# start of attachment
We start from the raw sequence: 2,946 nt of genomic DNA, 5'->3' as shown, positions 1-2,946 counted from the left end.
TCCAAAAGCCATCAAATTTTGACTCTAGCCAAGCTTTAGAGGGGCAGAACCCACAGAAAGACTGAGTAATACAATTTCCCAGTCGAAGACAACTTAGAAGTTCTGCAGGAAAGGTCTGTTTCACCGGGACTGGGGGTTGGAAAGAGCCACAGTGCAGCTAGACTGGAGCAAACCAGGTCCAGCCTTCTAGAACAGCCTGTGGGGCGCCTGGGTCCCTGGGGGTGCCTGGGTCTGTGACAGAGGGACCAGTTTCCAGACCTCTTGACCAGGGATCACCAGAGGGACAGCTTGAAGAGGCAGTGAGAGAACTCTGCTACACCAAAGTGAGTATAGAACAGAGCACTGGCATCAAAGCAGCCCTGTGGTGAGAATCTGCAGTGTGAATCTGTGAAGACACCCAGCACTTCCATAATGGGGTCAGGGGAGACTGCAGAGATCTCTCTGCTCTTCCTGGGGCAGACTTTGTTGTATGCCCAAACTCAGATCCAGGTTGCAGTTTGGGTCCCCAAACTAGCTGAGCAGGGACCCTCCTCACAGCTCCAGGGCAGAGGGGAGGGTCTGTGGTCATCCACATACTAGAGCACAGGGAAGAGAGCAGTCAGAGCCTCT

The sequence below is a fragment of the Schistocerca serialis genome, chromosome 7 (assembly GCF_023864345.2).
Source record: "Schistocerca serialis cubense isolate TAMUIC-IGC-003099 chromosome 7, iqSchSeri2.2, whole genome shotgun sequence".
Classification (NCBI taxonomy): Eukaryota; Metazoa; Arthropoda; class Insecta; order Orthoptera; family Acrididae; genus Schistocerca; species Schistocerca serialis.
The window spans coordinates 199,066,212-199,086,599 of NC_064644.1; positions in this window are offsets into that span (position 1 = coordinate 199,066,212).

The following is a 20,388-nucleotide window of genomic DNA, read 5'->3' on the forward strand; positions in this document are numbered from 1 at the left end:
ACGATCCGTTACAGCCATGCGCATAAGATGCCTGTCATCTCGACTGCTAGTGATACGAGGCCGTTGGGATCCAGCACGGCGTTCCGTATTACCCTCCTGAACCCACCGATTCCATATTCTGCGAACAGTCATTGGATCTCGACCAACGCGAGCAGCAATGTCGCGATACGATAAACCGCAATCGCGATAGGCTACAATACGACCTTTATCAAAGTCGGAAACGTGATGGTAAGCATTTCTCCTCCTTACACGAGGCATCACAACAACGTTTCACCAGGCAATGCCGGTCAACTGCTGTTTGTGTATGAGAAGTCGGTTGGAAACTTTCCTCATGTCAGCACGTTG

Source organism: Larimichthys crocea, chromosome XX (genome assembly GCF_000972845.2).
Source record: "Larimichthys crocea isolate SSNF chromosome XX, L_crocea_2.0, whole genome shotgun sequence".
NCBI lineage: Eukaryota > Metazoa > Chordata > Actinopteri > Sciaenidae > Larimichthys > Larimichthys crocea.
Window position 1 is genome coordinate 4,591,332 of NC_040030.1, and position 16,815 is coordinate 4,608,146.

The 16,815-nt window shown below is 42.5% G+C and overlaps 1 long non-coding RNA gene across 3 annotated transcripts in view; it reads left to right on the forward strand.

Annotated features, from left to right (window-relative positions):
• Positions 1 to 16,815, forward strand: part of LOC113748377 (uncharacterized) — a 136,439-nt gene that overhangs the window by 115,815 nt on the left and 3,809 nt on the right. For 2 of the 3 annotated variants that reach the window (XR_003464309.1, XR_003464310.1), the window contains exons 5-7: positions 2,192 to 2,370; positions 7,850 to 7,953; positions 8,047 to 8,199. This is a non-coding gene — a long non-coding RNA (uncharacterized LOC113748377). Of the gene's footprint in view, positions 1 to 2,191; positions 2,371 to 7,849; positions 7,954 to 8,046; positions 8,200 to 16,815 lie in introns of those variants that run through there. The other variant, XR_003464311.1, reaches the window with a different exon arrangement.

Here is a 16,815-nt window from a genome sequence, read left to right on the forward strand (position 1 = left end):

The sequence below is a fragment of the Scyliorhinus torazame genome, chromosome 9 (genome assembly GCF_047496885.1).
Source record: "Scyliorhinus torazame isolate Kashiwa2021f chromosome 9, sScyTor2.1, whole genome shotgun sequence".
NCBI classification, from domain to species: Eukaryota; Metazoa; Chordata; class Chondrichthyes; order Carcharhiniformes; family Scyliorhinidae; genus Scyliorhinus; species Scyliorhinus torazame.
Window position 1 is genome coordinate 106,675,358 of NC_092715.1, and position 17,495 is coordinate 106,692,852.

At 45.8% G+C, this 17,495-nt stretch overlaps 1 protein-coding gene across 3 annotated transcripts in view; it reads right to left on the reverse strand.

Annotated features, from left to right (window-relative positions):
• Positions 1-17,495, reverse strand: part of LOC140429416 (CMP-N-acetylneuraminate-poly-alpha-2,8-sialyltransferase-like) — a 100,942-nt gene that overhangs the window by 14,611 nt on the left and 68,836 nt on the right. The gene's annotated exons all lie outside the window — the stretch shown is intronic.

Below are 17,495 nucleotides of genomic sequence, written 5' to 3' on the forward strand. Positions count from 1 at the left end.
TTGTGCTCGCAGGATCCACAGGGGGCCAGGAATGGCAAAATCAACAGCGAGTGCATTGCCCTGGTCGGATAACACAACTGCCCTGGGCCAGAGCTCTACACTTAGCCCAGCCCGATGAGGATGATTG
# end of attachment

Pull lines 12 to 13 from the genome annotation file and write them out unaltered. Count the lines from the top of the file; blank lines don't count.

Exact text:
Window position 1 is genome coordinate 4,591,332 of NC_040030.1, and position 16,815 is coordinate 4,608,146.

The 16,815-nt window shown below is 42.5% G+C and overlaps 1 long non-coding RNA gene across 3 annotated transcripts in view; it reads left to right on the forward strand.